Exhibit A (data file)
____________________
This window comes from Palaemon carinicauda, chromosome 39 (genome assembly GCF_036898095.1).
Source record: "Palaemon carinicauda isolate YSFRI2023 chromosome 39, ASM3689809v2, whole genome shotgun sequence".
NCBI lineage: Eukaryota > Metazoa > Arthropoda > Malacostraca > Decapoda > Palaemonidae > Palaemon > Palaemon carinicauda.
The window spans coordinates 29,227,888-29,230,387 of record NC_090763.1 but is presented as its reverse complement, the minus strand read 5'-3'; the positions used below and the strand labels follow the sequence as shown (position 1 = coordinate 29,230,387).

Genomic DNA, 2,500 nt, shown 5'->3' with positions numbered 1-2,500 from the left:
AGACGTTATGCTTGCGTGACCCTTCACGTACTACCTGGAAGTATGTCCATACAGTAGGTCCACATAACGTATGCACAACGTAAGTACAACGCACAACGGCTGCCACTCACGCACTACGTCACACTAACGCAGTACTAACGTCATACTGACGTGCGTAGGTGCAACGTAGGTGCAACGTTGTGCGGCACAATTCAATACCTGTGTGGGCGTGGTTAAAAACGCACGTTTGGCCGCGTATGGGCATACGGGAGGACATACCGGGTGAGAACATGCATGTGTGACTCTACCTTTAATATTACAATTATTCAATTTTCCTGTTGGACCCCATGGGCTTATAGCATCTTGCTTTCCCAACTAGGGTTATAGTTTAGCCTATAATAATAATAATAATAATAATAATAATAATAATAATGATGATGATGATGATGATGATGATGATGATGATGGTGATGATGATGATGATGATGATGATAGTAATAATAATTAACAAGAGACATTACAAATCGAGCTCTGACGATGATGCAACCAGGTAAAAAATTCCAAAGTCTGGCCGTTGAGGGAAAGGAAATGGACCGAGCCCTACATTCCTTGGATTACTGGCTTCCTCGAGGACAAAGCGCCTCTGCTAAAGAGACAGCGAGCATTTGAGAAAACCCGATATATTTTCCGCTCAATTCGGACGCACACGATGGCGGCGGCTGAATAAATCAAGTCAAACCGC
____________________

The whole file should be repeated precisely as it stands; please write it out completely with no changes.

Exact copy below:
This window comes from Palaemon carinicauda, chromosome 39 (genome assembly GCF_036898095.1).
Source record: "Palaemon carinicauda isolate YSFRI2023 chromosome 39, ASM3689809v2, whole genome shotgun sequence".
NCBI lineage: Eukaryota > Metazoa > Arthropoda > Malacostraca > Decapoda > Palaemonidae > Palaemon > Palaemon carinicauda.
The window spans coordinates 29,227,888-29,230,387 of record NC_090763.1 but is presented as its reverse complement, the minus strand read 5'-3'; the positions used below and the strand labels follow the sequence as shown (position 1 = coordinate 29,230,387).

Genomic DNA, 2,500 nt, shown 5'->3' with positions numbered 1-2,500 from the left:
AGACGTTATGCTTGCGTGACCCTTCACGTACTACCTGGAAGTATGTCCATACAGTAGGTCCACATAACGTATGCACAACGTAAGTACAACGCACAACGGCTGCCACTCACGCACTACGTCACACTAACGCAGTACTAACGTCATACTGACGTGCGTAGGTGCAACGTAGGTGCAACGTTGTGCGGCACAATTCAATACCTGTGTGGGCGTGGTTAAAAACGCACGTTTGGCCGCGTATGGGCATACGGGAGGACATACCGGGTGAGAACATGCATGTGTGACTCTACCTTTAATATTACAATTATTCAATTTTCCTGTTGGACCCCATGGGCTTATAGCATCTTGCTTTCCCAACTAGGGTTATAGTTTAGCCTATAATAATAATAATAATAATAATAATAATAATAATAATGATGATGATGATGATGATGATGATGATGATGATGGTGATGATGATGATGATGATGATGATAGTAATAATAATTAACAAGAGACATTACAAATCGAGCTCTGACGATGATGCAACCAGGTAAAAAATTCCAAAGTCTGGCCGTTGAGGGAAAGGAAATGGACCGAGCCCTACATTCCTTGGATTACTGGCTTCCTCGAGGACAAAGCGCCTCTGCTAAAGAGACAGCGAGCATTTGAGAAAACCCGATATATTTTCCGCTCAATTCGGACGCACACGATGGCGGCGGCTGAATAAATCAAGTCAAACCGC